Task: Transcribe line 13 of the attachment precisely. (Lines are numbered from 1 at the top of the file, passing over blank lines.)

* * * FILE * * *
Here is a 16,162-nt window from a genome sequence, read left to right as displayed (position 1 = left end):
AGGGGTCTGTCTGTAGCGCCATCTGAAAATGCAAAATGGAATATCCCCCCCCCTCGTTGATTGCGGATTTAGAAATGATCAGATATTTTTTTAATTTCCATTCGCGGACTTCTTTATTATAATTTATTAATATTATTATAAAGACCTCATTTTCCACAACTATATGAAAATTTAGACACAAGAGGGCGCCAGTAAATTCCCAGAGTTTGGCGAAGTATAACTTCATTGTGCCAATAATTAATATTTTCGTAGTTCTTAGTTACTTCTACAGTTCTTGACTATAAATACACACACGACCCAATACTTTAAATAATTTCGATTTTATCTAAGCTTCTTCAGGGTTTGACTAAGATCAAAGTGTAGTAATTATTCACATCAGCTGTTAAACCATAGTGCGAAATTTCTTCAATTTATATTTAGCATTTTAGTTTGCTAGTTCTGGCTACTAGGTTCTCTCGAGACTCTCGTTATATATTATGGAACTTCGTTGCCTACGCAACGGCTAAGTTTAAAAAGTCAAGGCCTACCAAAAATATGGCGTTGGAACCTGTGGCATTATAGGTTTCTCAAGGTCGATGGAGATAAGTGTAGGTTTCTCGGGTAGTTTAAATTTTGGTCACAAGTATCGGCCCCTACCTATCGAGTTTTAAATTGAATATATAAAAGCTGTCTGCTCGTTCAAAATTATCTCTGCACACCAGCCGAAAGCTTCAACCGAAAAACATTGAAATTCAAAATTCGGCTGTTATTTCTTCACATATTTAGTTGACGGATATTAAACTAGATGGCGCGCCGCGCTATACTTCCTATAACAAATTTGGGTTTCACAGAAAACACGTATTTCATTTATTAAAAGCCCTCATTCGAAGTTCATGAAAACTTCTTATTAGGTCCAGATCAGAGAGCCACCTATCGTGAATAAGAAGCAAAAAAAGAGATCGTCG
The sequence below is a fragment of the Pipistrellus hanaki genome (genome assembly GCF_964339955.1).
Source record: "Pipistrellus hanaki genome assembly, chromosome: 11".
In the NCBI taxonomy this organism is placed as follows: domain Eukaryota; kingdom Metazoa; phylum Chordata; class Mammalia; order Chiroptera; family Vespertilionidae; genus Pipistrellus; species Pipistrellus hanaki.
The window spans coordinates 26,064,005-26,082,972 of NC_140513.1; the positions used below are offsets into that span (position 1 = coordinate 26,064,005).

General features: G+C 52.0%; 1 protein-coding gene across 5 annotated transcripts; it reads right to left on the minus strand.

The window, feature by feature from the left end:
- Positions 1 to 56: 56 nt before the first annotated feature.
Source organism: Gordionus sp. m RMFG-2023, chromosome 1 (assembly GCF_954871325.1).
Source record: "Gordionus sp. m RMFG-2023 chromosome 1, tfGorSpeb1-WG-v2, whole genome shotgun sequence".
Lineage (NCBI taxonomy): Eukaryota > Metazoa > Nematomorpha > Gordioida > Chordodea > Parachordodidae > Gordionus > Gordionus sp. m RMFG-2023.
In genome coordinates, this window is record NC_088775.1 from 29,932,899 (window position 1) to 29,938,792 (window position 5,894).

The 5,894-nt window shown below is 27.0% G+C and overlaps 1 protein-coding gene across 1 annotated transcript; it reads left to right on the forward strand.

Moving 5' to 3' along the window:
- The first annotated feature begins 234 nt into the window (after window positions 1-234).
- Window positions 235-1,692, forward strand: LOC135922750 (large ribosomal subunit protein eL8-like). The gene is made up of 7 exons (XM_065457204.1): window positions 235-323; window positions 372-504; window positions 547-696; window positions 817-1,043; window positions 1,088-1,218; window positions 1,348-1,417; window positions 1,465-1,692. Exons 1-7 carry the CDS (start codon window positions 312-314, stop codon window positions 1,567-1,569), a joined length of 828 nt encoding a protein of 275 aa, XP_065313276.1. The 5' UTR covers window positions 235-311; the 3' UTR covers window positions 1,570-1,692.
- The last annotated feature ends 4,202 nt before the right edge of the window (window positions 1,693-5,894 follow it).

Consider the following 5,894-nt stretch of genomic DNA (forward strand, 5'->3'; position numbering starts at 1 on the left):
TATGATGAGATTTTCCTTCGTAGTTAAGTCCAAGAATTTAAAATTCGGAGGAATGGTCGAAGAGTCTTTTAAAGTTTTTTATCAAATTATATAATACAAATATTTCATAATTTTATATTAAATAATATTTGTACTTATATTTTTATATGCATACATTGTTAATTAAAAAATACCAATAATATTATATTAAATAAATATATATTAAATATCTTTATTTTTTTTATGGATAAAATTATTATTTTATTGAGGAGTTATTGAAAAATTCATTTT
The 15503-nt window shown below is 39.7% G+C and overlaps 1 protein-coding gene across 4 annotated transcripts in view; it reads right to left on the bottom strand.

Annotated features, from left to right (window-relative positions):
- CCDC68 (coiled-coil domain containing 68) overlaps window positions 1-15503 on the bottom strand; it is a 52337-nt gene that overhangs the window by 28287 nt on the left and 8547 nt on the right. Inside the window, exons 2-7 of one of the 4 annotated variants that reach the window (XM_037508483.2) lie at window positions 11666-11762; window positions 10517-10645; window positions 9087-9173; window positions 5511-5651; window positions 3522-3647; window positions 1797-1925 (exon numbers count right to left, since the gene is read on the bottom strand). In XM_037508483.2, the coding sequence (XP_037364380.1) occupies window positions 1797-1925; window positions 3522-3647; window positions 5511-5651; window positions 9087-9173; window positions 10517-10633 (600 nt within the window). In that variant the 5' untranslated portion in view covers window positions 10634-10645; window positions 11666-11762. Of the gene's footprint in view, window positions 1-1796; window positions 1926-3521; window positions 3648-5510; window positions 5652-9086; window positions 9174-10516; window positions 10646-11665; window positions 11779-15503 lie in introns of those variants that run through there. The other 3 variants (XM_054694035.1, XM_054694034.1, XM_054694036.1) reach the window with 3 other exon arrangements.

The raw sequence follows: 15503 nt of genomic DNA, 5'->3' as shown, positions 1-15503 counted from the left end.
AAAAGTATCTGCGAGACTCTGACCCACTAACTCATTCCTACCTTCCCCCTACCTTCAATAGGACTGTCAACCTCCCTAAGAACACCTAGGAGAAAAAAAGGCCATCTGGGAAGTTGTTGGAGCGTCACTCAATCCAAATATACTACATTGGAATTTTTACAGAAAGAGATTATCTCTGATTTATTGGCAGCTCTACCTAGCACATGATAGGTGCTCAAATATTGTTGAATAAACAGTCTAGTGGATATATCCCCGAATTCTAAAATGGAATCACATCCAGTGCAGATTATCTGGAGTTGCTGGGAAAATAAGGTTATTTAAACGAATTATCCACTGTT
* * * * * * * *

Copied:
In genome coordinates, this window is record NC_088775.1 from 29,932,899 (window position 1) to 29,938,792 (window position 5,894).